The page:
The Hyundai Sonata set to return to the Australian market later this year has been previewed before its global debut in Korea late this month.
The second model to adopt ‘Fluidic Sculpture 2.0’ its second iteration of Hyundai’s recent design philosophy, the design ‘keyword’ for the new Sonata is said to be ‘Inner Force’.
“Inner Force points to the top notch perfection of the all-new Sonata, reborn with an evolved aesthetic force that stems from purpose and sophistication,” the brand explained in a statement.
“A single-frame, premium hexagonal grille, refined sidelines and high-tech, futuristic rear design work to create an image of a dynamic, sophisticated premium midsize sedan. And the dynamic line from the hood to trunk bestows a sporty, confident image to the car while the longer wheelbase maximizes its cabin space.”
The next Hyundai Sonata does, however, prove extremely conservative compared with the last model (below). The wide and tall front grille with four horizontal chrome slats within a chrome trapezoidal outline replaces the aggressive ‘waterfall’ grille of the old car, while a wide foglight recess has another chrome outline, this time in the shape of a ‘C’ and backwards ‘C’.
Larger front headlights – with curvature bezel surrounds and boomerang-shaped LED daytime running lamps that hug the edge of the grille and bonnet –stretch into the front three-quarter panel. Chrome trim traces the leading edge of the bonnet, a design carry-over from the outgoing model.
Although the rear styling cannot be fully seen, the upper edge of the tail-lights draw around from the bootlid to a side character crease that leads just above the door handles to the front wheelarch.
The interior hasn’t yet been revealed, but Hyundai says it “aligns with the premium exterior, adopting consistent design details that fully reflect careful consideration of ergonomics and intuitive operation. The horizontally designed cabin gives off a stable feeling, and tailored design specifications for all materials and master craftsmanship-level finish strengthen the Sonata’s premium image.”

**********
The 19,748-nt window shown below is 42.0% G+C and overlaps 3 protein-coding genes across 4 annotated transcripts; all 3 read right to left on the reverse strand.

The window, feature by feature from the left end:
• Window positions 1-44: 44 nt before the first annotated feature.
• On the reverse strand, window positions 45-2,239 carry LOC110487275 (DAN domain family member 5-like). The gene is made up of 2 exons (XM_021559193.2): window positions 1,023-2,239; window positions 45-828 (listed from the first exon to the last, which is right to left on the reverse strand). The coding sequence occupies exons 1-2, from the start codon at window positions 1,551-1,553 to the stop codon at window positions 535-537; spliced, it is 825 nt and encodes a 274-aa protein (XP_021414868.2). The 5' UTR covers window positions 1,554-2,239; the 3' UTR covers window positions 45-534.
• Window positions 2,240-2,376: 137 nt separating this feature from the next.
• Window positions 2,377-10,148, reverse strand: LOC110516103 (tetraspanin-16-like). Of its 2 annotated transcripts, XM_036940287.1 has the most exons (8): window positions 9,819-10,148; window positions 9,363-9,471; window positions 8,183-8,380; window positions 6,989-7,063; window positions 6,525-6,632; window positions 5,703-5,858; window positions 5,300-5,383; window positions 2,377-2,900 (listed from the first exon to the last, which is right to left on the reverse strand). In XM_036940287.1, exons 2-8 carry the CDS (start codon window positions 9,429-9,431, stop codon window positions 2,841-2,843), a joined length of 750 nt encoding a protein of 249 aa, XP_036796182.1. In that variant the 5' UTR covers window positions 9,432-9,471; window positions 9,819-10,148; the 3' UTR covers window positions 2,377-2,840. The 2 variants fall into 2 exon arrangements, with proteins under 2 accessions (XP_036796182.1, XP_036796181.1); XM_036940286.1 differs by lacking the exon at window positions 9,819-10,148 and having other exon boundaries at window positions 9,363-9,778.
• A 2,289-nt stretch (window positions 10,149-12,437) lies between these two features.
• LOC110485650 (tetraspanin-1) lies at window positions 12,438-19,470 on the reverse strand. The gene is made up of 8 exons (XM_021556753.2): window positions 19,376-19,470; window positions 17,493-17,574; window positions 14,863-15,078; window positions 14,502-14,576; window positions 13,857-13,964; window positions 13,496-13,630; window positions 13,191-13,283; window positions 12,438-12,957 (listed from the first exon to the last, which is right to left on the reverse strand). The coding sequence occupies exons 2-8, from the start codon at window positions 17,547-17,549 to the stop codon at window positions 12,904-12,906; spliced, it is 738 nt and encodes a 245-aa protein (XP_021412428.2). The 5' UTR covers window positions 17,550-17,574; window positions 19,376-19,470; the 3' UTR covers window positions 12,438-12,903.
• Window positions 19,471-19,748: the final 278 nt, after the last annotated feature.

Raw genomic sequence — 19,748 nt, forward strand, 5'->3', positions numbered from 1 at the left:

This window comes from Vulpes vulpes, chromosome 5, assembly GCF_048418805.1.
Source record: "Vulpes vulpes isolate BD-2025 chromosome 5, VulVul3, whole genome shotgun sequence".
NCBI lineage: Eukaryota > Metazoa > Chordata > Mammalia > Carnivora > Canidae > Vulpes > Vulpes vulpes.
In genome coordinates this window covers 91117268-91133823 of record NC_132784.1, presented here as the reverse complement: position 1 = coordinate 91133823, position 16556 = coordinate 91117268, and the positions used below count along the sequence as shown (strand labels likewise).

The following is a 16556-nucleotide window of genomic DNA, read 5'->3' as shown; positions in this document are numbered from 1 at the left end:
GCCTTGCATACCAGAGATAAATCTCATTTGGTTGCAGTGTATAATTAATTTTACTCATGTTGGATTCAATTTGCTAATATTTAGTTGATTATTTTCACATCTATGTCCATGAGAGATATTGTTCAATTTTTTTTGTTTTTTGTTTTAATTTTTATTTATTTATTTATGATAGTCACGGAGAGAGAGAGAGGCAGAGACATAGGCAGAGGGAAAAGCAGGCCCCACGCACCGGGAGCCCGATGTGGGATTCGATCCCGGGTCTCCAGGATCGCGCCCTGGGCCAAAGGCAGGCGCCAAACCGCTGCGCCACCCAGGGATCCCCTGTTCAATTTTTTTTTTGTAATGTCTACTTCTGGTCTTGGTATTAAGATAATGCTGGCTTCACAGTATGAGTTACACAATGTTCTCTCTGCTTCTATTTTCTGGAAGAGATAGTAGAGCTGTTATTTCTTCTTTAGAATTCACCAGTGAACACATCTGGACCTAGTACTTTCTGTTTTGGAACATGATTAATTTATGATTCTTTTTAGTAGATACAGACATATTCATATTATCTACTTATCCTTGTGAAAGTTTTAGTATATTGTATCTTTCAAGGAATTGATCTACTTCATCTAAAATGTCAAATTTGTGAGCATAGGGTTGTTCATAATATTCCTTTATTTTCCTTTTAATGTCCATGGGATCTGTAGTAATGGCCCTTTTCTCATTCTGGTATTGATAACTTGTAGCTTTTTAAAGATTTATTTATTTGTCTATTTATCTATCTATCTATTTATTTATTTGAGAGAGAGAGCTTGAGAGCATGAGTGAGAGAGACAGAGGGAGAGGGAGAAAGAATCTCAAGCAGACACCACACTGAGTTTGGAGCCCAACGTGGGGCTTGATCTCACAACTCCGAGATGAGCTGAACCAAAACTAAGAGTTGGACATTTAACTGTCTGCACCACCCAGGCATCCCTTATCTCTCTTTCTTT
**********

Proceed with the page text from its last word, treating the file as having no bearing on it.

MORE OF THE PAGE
One of the interior aims with the new Hyundai Sonata was to improve the Human Machine Interface (HMI) systems.
“Switches are grouped by their function, facilitating easier control. In order to minimize distraction, the display screen has been moved up, while indicators on the dashboard have been standardized for intuitive recognition,” the South Korean company says.
“Also, icons on the display screen and dashboard are now consistent.”
Seven airbags and “new seatbelt technologies” are confirmed for the new Hyundai Sonata, while 51 per cent of the body is now made of advanced high strength steel, up from the previous model’s 21 per cent. Structure adhesive is claimed to be 10 times stronger than outgoing car, while hot-stamping components are used three times more than the old model.
Hyundai insiders have said the original styling proposal for the new-generation Sonata polarised US customer clinics, resulting in a more conservative and toned-down version. Still a US-based model, the Sonata is expected to sell around 250,000 units per year Stateside.
The headline engine will be a 2.0-litre turbocharged petrol four-cylinder. It will be the first time the engine – already seen in Genesis and Santa Fe in the US – will be available locally when the all-new Hyundai Sonata arrives in Australian showrooms later this year.
Hyundai Australia will sell the Sonata as a larger, US-focused medium car offering alongside the smaller, Euro-influenced i40, as it did with the previous Sonata, badged i40 here but discontinued last year.
Hyundai has been testing and tuning the new Sonata in Australia over the past few weeks, along with the Hyundai Genesis sedan that was spied testing in Sydney last month, the large sedan following its mid-sizer sibling onto the local market in 2015.
The Hyundai Genesis sedan was also spied testing in Sydney last month, the large sedan following the mid-sized Sonata onto the local market in 2015.